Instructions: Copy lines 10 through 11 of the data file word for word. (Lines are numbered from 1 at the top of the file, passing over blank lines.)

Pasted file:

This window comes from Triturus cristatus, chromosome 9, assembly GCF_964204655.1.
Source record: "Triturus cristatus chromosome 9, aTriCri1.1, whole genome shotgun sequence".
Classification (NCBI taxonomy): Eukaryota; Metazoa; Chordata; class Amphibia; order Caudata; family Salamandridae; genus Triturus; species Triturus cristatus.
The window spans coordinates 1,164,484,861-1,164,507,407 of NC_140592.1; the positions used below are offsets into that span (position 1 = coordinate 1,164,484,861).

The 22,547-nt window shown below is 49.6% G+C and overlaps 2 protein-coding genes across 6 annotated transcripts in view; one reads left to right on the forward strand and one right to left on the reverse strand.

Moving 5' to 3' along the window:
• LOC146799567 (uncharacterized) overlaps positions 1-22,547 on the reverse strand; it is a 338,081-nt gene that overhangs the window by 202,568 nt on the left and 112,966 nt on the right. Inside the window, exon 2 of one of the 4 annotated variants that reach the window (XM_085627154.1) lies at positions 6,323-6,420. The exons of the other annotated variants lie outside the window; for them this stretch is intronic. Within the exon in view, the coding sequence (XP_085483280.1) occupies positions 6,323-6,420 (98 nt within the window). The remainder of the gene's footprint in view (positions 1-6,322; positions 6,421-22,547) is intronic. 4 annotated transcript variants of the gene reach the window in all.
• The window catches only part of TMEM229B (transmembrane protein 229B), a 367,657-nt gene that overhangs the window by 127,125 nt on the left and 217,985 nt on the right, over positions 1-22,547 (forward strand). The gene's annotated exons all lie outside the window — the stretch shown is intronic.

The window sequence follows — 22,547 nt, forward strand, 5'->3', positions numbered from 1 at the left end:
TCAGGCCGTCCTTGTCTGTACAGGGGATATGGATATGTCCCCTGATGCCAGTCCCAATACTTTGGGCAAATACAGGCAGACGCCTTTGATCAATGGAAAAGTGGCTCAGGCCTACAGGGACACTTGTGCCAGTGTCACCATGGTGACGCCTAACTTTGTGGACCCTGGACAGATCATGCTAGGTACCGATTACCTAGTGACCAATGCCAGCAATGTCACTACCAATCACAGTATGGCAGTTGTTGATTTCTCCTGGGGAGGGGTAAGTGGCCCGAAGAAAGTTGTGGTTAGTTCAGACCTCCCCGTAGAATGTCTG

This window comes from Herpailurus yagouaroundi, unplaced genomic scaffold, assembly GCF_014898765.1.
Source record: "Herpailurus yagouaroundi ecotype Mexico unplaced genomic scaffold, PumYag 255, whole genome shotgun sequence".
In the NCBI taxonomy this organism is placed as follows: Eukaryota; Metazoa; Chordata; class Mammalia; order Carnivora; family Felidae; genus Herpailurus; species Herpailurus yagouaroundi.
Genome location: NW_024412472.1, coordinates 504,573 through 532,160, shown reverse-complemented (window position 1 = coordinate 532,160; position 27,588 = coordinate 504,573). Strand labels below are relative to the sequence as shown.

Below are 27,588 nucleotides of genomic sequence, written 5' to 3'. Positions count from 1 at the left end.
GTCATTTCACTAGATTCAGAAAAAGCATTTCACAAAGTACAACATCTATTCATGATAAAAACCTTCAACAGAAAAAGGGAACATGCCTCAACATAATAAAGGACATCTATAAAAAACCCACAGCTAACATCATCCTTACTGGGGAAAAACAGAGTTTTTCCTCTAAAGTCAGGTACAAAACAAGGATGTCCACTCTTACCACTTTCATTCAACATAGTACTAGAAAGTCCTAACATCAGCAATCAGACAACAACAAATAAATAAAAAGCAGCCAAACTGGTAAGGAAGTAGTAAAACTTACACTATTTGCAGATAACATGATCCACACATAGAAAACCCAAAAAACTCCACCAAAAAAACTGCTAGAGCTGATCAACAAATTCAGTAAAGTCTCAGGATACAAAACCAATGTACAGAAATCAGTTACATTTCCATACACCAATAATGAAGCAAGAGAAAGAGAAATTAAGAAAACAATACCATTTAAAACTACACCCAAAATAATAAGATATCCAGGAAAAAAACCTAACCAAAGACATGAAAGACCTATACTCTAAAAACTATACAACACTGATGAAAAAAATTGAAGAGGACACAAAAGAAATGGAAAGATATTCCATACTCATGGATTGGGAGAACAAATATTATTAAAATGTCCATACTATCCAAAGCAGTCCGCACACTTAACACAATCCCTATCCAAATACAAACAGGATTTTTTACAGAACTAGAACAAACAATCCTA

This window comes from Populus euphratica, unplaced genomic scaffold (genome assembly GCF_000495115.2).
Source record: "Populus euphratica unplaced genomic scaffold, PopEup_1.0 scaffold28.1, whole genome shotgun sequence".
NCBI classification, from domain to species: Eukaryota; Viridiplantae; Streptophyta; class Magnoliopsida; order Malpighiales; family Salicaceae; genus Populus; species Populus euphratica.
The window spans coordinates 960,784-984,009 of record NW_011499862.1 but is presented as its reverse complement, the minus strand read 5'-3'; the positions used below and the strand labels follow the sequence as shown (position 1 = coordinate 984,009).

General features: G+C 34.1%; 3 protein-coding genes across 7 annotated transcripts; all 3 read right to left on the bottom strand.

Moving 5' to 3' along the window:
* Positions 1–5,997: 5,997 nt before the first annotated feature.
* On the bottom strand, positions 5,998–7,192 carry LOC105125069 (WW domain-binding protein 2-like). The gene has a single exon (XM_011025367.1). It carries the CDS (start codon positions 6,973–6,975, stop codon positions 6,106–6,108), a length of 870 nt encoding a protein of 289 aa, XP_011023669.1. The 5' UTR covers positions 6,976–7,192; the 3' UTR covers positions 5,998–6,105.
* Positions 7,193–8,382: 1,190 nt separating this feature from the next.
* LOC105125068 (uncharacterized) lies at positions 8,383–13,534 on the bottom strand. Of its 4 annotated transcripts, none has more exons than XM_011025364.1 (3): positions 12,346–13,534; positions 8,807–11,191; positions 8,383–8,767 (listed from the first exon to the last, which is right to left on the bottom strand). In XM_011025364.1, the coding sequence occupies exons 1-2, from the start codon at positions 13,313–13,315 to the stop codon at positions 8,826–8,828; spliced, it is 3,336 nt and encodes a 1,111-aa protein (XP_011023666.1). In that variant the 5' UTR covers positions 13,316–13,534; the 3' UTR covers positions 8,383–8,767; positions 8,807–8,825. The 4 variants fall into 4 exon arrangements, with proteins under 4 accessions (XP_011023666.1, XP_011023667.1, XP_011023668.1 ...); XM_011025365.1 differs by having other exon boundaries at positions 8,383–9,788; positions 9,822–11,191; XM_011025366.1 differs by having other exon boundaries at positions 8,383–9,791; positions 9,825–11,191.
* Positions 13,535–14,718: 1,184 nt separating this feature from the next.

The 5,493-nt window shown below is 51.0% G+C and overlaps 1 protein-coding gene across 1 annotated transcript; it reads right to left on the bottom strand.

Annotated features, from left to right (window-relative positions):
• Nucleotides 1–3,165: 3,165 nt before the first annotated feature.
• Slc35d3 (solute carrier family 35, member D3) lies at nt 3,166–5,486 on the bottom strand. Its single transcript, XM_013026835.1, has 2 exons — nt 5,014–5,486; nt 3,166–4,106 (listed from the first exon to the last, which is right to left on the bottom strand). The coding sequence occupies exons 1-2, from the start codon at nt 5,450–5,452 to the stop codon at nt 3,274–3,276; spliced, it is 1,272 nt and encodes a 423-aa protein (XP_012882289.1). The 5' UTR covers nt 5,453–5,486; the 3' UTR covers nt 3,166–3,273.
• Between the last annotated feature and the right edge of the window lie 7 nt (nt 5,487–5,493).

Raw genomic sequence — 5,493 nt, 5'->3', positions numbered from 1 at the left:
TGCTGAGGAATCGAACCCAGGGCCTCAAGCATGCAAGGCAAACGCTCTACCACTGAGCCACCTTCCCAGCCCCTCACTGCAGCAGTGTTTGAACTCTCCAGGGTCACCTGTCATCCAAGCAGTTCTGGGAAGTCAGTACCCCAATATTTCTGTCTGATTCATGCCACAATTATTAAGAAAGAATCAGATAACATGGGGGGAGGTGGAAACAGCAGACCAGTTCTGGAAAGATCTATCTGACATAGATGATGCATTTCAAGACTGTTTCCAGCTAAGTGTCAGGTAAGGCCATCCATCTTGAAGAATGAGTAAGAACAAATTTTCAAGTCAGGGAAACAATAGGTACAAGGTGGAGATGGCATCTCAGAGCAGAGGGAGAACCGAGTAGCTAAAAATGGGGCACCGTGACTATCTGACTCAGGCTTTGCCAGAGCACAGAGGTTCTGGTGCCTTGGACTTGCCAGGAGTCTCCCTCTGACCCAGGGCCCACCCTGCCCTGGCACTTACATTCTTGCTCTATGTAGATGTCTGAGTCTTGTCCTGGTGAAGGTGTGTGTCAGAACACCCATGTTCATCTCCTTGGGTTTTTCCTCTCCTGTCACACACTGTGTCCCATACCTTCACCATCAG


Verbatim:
TCAGGCCGTCCTTGTCTGTACAGGGGATATGGATATGTCCCCTGATGCCAGTCCCAATACTTTGGGCAAATACAGGCAGACGCCTTTGATCAATGGAAAAGTGGCTCAGGCCTACAGGGACACTTGTGCCAGTGTCACCATGGTGACGCCTAACTTTGTGGACCCTGGACAGATCATGCTAGGTACCGATTACCTAGTGACCAATGCCAGCAATGTCACTACCAATCACAGTATGGCAGTTGTTGATTTCTCCTGGGGAGGGGTAAGTGGCCCGAAGAAAGTTGTGGTTAGTTCAGACCTCCCCGTAGAATGTCTG

This window comes from Herpailurus yagouaroundi, unplaced genomic scaffold, assembly GCF_014898765.1.